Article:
So what does (premium) mean? It means at least four things: that BioWare thinks enough of the module to associate their name with it, that BioWare has tested the module to remove bugs and other sloppiness, that BioWare has added high quality production values to the module (such as new music and voice acting), and that BioWare plans to support the module and offer patches should they be necessary. In other words, premium modules should have the same quality as the campaigns BioWare has already released.
On the downside, you're going to have to pay money for the premium modules, the modules are likely to be short so that they can be downloaded, and, at least currently, you're going to have to maintain an Internet connection when you play them so the game can authenticate your ownership every time you start the module or load a saved game. That last one is sort of nasty. Not only will the modules tie up your phone line if you're unfortunate enough to be stuck with a dial-up connection, but the authentications also add noticeable delays when you're playing the game (they take about 20 seconds for me).
So these premium modules are no sure bet to be successful, and the three modules BioWare released on November 10 are basically trial balloons. If they work well (or at least make BioWare some money), then we'll probably see some more of them. Otherwise we'll have to find some other way to spend our free time.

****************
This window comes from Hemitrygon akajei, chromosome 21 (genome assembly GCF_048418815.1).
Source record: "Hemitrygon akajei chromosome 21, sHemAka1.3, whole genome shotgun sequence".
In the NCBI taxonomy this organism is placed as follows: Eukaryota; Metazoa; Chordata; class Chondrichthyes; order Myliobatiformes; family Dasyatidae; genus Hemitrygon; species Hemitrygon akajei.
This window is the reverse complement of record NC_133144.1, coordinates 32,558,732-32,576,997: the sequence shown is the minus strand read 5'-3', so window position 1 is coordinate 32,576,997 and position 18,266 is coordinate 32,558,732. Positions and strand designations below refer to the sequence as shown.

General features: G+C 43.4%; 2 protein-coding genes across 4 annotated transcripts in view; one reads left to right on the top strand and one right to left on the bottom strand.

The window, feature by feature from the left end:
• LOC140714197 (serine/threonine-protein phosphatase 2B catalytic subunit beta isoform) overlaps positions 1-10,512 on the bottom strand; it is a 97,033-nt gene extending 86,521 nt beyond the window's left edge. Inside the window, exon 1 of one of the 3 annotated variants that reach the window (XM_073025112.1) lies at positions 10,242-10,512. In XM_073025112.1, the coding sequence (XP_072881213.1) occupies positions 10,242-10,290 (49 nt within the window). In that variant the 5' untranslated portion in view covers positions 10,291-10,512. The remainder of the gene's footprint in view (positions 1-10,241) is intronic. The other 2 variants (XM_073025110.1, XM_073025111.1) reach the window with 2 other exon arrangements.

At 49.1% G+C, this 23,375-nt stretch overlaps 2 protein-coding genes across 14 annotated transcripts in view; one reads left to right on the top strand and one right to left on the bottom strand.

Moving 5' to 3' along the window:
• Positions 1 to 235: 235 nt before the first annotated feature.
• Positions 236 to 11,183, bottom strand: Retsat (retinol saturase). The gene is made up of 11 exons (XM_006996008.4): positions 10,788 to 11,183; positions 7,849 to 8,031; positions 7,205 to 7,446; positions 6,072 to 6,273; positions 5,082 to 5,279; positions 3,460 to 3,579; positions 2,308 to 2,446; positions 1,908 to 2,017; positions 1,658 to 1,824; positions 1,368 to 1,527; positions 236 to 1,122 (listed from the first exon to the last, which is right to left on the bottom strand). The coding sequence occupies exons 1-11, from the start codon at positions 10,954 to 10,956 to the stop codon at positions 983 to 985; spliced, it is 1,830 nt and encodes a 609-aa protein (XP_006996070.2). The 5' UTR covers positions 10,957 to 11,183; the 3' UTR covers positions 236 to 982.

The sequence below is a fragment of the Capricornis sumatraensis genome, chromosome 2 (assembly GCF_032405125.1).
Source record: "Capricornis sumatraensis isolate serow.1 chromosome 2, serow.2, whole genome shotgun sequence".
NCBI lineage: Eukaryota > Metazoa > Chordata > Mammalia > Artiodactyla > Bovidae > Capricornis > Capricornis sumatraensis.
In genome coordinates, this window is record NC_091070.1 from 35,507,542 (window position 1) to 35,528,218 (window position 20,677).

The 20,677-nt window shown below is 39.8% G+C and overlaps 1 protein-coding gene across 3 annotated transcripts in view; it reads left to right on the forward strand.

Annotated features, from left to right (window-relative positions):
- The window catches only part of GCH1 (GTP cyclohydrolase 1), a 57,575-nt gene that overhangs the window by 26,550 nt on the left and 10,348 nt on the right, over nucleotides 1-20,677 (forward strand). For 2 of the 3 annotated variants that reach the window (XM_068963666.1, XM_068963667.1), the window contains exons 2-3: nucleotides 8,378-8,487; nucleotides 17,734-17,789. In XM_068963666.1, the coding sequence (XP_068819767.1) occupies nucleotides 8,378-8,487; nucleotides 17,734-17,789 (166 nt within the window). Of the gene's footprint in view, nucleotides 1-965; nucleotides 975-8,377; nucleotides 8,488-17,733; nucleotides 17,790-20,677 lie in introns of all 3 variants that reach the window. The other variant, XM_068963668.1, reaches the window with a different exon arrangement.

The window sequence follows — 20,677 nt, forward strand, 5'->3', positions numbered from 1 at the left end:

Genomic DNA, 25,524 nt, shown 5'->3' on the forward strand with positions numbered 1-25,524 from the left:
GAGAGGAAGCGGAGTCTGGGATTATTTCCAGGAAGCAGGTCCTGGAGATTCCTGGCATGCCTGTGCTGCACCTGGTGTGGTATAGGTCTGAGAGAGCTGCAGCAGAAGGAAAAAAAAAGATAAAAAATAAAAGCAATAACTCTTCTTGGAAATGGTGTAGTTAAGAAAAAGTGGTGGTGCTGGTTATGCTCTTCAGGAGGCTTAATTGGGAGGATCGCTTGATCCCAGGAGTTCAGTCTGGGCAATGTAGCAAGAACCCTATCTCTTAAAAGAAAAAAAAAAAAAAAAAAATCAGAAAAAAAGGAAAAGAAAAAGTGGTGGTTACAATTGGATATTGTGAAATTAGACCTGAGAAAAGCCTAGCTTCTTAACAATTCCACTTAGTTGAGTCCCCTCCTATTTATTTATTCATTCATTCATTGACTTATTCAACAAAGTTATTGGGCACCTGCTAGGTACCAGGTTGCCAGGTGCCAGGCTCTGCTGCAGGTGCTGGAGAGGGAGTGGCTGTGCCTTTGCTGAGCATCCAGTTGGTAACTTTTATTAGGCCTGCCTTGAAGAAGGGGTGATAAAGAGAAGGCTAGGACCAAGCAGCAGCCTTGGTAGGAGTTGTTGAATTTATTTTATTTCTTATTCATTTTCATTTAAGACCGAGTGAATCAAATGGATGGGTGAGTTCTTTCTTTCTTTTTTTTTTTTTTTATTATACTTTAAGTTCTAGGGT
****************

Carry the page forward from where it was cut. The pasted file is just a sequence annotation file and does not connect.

The premium module I'm going to review here is called Kingmaker. It requires version 1.64 of Neverwinter Nights, and it also requires the Hordes of the Underdark expansion pack. There are two versions of Kingmaker, a regular version and a (lite) version. The (lite) version doesn't include voice acting and some other bells and whistles, and so it is only a 10 MB download while the regular version is a 72 MB download. This review uses the regular version.
The story behind Kingmaker involves you and a mysterious Masked Man. You and your four companions track him down to the Keep of Cyan, which he has put under siege. However, when you finally fight your way close enough to confront him, a wizard from the keep casts a spell that kills everybody on the battlefield, including you. Now, the premium modules are short, but they're not that short, and so soon enough you're resurrected. But your savior is a shaft of light, it seems to have plans for you, and it infuses itself into your weapon. Is the shaft of light good or evil, and what are its motivations? These are some of the things you'll discover in the module.
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